NASA will release satellite images of the Manitoba flood.State brace for more rain

The devastating floods that have evacuated thousands of people in southern Manitoba have literally reached levels outside the world.

The satellite image of the Red River Valley flood was a Thursday day image by the NASA Earth Observatory.

Two false-colored images taken on Tuesday and Wednesday show flooded valleys on either side of the Canadian-US border.

The images were taken with sensors used to track Earth and climate measurements from two NASA satellites called Terra and Aqua. They orbit all day long, passing the equator from north to south and from south to north.

The image on Tuesday shows a dark mass of flooded areas around the Red River from south of Winnipeg to Grand Forks, North Dakota.

According to NASA Earth Observatory, images are created using different settings within the sensor to better distinguish between river water and embankments.

Heavy snowfall and spring storms have flooded many parts of Manitoba, including the Red River Valley.

The state said in its latest flood bulletin that flood warnings have been issued in most areas of the Red River, north of Emerson, near the border.

Doyle Piwniuk, Manitoba’s Minister of Emergency Response, said water levels in some areas along the Red River have already peaked.

“The Red River peak is declining at Emerson, peaking at San Jean Baptists and approaching the peak at Morris,” Piuniuk said Thursday.

Although the state has issued land flood warnings in parts of southwestern Manitoba and in the southeastern corner of the state, land flood monitoring throughout southern Manitoba remains valid.

The new cyclone weather system is expected to rain 20-40 millimeters from Thursday, which can exceed 50 millimeters in some areas.

Environment and Climate Change Canada has issued special weather statements to several communities in southern Manitoba.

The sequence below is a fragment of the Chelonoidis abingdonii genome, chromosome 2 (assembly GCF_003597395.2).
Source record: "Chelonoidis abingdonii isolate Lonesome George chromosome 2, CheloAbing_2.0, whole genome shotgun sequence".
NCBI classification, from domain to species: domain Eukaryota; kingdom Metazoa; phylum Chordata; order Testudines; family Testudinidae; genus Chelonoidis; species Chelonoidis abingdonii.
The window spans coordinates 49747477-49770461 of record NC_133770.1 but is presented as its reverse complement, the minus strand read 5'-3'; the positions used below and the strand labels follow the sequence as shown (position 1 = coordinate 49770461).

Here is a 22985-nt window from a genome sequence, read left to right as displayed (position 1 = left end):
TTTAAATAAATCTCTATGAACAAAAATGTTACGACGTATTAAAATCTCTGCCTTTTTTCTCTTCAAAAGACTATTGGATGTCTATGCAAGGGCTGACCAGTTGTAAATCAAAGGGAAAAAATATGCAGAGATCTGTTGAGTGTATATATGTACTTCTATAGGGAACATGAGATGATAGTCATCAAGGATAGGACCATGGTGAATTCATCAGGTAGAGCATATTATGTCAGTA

Heavy and thunderstorms are expected in the Winnipeg region and the western part of the state near Brandon.

Alisa Pederson, a meteorologist at the Japan Meteorological Agency, said:

“A severe storm or thunderstorm that can drop 50 millimeters in a few hours, even in mid-July, can cause localized floods, so good situations where there are already a lot of flood and land concerns. Will not be. “

Pederson added that the combination of heavy rains and strong winds means there are further washout concerns in some areas.

The state also states that the eastern shores of Lake Manitoba are at high risk of ice deposits, including areas along Twin Lakes and Lundar Beach. Strong winds can also raise water levels in flooded areas of the Red River Valley by up to about 30 centimeters.

Some parts of Manitoba have recently been hit by heavy snow and heavy rain. Most basins in southern Manitoba received 20-40 millimeters of rain earlier this week.

According to Pederson, these amounts are normal during this time, but not at the same frequency.

“Usually you don’t get so many consecutive events. Usually there are one or two. This is the 4th or 5th week here, and another system is migrating. “

There are 28 municipalities that have declared a state of emergency and four indigenous communities, with 2,500 leaving home.

According to Piwniuk, three municipalities have requested resources to support floods prior to expected rainfall.

Brittany Hobson

Canadian press